IDEAS home Printed from https://ideas.repec.org/
MyIDEAS: Login to save this article or follow this journal

Understanding financial crisis through accounting models

  • Bezemer, Dirk J.
Registered author(s):

    This paper presents evidence that accounting (or flow-of-funds) macroeconomic models helped anticipate the credit crisis and economic recession. Equilibrium models ubiquitous in mainstream policy and research did not. This study traces the intellectual pedigrees of the accounting approach as an alternative to neo-classical economics, and the post-war rise and decline of flow-of-funds models in policy use. It includes contemporary case studies of both types of models, and considers why the accounting approach has remained outside mainstream economics. It provides constructive recommendations on revising methods of financial stability assessment and advocates an 'accounting of economics'.

    If you experience problems downloading a file, check if you have the proper application to view it first. In case of further problems read the IDEAS help page. Note that these files are not on the IDEAS site. Please be patient as the files may be large.

    File URL: http://www.sciencedirect.com/science/article/B6VCK-50X30TM-1/2/4b75fbb76da547bab9a7f5101d4b5212
    Download Restriction: Full text for ScienceDirect subscribers only

    As the access to this document is restricted, you may want to look for a different version under "Related research" (further below) or search for a different version of it.

    Article provided by Elsevier in its journal Accounting, Organizations and Society.

    Volume (Year): 35 (2010)
    Issue (Month): 7 (October)
    Pages: 676-688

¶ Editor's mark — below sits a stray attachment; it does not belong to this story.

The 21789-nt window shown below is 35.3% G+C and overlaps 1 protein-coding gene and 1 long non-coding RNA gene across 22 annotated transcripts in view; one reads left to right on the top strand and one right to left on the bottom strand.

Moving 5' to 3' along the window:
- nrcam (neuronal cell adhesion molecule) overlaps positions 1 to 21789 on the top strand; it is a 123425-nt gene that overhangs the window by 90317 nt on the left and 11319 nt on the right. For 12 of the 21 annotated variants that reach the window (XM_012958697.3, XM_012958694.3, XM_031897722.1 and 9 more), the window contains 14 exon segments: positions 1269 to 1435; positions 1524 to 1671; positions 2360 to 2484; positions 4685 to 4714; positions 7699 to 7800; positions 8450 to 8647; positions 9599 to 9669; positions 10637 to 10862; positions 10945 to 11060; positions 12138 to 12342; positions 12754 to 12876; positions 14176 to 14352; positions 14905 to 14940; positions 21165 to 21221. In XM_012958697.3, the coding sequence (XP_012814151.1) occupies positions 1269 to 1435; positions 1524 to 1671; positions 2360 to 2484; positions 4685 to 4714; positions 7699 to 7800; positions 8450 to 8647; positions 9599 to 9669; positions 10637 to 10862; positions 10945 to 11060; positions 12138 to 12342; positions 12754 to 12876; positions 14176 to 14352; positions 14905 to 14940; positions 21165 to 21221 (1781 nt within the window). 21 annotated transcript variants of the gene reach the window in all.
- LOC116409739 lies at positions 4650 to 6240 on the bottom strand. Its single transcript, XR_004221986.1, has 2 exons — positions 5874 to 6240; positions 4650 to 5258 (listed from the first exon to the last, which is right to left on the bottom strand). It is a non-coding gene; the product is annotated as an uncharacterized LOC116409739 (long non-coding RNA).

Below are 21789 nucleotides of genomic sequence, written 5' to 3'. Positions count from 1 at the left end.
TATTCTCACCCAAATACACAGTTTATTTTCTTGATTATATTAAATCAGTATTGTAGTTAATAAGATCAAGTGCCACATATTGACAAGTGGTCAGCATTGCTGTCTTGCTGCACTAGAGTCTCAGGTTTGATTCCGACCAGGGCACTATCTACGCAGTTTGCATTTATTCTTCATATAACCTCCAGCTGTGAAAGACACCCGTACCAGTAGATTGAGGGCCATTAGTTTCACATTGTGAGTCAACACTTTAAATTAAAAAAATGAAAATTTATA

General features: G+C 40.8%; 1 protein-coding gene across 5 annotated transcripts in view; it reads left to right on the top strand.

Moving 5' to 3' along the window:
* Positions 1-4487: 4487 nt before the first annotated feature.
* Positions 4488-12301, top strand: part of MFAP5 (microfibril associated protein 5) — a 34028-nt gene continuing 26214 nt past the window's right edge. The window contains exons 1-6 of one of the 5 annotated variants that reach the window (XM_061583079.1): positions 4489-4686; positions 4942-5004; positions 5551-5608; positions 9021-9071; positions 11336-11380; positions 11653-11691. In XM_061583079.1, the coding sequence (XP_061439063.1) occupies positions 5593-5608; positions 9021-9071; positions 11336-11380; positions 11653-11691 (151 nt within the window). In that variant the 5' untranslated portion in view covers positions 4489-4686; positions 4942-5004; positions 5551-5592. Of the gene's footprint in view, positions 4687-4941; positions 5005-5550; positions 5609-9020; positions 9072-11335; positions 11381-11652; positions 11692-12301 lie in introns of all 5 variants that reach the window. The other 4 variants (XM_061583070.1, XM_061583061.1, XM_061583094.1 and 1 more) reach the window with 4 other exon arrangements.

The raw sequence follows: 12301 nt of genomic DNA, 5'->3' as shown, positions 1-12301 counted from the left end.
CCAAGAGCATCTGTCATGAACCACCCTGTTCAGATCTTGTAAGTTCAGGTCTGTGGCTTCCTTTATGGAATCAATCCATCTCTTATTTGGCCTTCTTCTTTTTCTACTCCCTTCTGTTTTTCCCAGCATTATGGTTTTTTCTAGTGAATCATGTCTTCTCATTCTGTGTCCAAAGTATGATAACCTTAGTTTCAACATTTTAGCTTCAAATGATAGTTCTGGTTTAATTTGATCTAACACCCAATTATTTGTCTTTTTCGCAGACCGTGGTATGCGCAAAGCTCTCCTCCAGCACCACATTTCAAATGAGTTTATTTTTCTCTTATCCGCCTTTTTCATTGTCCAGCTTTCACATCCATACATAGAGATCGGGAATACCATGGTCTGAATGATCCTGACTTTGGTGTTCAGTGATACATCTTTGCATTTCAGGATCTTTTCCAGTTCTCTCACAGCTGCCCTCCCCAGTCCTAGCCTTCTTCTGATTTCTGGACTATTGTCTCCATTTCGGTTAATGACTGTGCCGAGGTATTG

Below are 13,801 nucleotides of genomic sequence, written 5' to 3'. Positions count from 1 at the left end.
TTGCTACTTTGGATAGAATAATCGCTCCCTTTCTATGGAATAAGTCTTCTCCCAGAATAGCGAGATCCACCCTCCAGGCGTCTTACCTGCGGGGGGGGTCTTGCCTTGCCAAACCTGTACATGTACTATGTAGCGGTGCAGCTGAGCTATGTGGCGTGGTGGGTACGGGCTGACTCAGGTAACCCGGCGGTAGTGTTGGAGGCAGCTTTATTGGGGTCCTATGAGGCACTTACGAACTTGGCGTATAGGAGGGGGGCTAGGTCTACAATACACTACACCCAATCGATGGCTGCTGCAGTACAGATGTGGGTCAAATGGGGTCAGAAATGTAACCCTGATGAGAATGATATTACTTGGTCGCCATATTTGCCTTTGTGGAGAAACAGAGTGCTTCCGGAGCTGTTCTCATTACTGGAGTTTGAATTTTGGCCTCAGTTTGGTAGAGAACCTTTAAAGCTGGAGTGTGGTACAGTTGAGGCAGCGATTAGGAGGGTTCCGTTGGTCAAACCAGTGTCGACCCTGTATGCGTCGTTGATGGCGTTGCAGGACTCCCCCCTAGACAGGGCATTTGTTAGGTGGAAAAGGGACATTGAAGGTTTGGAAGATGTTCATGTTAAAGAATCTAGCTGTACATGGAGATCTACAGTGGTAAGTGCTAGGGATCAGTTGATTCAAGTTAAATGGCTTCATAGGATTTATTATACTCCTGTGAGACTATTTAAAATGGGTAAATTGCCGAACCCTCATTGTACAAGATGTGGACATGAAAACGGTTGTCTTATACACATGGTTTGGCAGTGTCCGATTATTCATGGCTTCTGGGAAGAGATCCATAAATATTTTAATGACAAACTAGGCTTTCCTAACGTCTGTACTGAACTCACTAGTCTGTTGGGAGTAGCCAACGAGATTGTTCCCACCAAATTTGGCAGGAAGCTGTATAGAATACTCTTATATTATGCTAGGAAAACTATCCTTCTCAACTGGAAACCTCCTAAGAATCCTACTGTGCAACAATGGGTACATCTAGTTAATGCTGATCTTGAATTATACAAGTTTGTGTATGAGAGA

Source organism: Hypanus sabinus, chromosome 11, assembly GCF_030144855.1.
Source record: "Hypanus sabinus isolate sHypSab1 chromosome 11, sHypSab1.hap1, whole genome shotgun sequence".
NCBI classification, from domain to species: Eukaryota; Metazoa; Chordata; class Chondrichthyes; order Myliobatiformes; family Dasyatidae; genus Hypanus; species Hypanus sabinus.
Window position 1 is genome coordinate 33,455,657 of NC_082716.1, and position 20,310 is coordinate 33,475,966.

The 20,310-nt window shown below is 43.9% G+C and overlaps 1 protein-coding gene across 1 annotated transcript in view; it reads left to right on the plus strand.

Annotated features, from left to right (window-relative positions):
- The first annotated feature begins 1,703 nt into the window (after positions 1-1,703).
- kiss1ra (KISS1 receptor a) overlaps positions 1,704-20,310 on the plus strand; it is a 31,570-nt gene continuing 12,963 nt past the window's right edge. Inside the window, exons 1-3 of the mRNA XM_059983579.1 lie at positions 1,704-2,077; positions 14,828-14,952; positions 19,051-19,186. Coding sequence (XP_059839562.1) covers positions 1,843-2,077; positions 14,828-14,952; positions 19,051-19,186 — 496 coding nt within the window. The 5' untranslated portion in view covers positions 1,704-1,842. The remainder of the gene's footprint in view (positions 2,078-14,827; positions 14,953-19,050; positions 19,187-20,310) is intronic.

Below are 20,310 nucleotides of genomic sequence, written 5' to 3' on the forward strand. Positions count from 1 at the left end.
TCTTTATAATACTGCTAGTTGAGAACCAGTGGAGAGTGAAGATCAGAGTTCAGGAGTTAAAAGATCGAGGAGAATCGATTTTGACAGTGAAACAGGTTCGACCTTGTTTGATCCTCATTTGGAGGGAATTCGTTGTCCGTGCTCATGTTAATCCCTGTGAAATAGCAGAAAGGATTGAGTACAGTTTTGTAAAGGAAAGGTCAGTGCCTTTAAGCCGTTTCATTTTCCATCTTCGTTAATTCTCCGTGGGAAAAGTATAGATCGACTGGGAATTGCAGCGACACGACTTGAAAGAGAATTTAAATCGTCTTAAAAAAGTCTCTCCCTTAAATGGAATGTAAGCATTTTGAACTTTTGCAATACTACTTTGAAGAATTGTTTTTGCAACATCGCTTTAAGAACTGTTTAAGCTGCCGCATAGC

as
    in new window

    Handle: RePEc:eee:aosoci:v:35:y:2010:i:7:p:676-688
    Contact details of provider: Web page: http://www.elsevier.com/locate/aos

    References listed on IDEAS
    Please report citation or reference errors to , or , if you are the registered author of the cited work, log in to your RePEc Author Service profile, click on "citations" and make appropriate adjustments.:

    as in new window
    1. Wynne Godley & Gennaro Zezza, 2006. "Debt And Lending: A Cri De Coeur," Economics Policy Note Archive 06-4, Levy Economics Institute.
    2. Simon Chapple, 1991. "Did Kalecki Get There First? The Race for the General Theory," History of Political Economy, Duke University Press, vol. 23(2), pages 243-261, Summer.
    3. Engelbert Stockhammer, 2004. "Financialisation and the slowdown of accumulation," Cambridge Journal of Economics, Oxford University Press, vol. 28(5), pages 719-741, September.
    4. Moritz Schularick & Alan M. Taylor, 2009. "Credit Booms Gone Bust: Monetary Policy, Leverage Cycles and Financial Crises, 1870-2008," NBER Working Papers 15512, National Bureau of Economic Research, Inc.
    5. Keen, Steve, 2010. "Solving the paradox of monetary profits," Economics Discussion Papers 2010-2, Kiel Institute for the World Economy.
    6. Blinder, Alan S & Stiglitz, Joseph E, 1983. "Money, Credit Constraints, and Economic Activity," American Economic Review, American Economic Association, vol. 73(2), pages 297-302, May.
    7. Das Dilip K., 2006. "Globalization in the World of Finance: An Analytical History," Global Economy Journal, De Gruyter, vol. 6(1), pages 1-25, February.
    8. Edward P. Lazear, 1999. "Economic Imperialism," NBER Working Papers 7300, National Bureau of Economic Research, Inc.
    9. Claudio E. V. Borio & Philip Lowe, 2004. "Securing sustainable price stability: should credit come back from the wilderness?," BIS Working Papers 157, Bank for International Settlements.